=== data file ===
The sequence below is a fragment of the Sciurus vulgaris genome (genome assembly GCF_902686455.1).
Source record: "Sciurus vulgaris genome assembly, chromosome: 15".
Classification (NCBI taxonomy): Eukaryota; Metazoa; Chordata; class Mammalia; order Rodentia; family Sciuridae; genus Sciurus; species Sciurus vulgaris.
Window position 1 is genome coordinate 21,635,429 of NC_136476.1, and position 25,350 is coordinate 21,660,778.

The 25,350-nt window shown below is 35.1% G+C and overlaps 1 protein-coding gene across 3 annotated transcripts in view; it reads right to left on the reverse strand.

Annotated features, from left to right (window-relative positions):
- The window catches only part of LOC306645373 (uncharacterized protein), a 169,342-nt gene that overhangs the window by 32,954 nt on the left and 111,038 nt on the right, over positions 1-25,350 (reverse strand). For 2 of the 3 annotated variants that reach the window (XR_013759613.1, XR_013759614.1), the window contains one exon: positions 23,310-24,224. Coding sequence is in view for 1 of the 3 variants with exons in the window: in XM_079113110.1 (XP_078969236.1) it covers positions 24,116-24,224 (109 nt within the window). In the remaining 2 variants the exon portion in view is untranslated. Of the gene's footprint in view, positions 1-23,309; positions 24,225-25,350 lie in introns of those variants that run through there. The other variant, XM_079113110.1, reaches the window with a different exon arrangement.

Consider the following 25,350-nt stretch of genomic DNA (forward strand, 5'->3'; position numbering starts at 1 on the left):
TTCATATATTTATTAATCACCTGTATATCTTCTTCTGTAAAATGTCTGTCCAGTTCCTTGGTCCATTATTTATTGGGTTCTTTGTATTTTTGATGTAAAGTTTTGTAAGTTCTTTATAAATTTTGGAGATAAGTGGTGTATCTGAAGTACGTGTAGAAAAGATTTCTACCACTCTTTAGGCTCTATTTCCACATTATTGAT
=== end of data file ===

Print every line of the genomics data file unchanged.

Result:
The sequence below is a fragment of the Sciurus vulgaris genome (genome assembly GCF_902686455.1).
Source record: "Sciurus vulgaris genome assembly, chromosome: 15".
Classification (NCBI taxonomy): Eukaryota; Metazoa; Chordata; class Mammalia; order Rodentia; family Sciuridae; genus Sciurus; species Sciurus vulgaris.
Window position 1 is genome coordinate 21,635,429 of NC_136476.1, and position 25,350 is coordinate 21,660,778.

The 25,350-nt window shown below is 35.1% G+C and overlaps 1 protein-coding gene across 3 annotated transcripts in view; it reads right to left on the reverse strand.

Annotated features, from left to right (window-relative positions):
- The window catches only part of LOC306645373 (uncharacterized protein), a 169,342-nt gene that overhangs the window by 32,954 nt on the left and 111,038 nt on the right, over positions 1-25,350 (reverse strand). For 2 of the 3 annotated variants that reach the window (XR_013759613.1, XR_013759614.1), the window contains one exon: positions 23,310-24,224. Coding sequence is in view for 1 of the 3 variants with exons in the window: in XM_079113110.1 (XP_078969236.1) it covers positions 24,116-24,224 (109 nt within the window). In the remaining 2 variants the exon portion in view is untranslated. Of the gene's footprint in view, positions 1-23,309; positions 24,225-25,350 lie in introns of those variants that run through there. The other variant, XM_079113110.1, reaches the window with a different exon arrangement.

Consider the following 25,350-nt stretch of genomic DNA (forward strand, 5'->3'; position numbering starts at 1 on the left):
TTCATATATTTATTAATCACCTGTATATCTTCTTCTGTAAAATGTCTGTCCAGTTCCTTGGTCCATTATTTATTGGGTTCTTTGTATTTTTGATGTAAAGTTTTGTAAGTTCTTTATAAATTTTGGAGATAAGTGGTGTATCTGAAGTACGTGTAGAAAAGATTTCTACCACTCTTTAGGCTCTATTTCCACATTATTGAT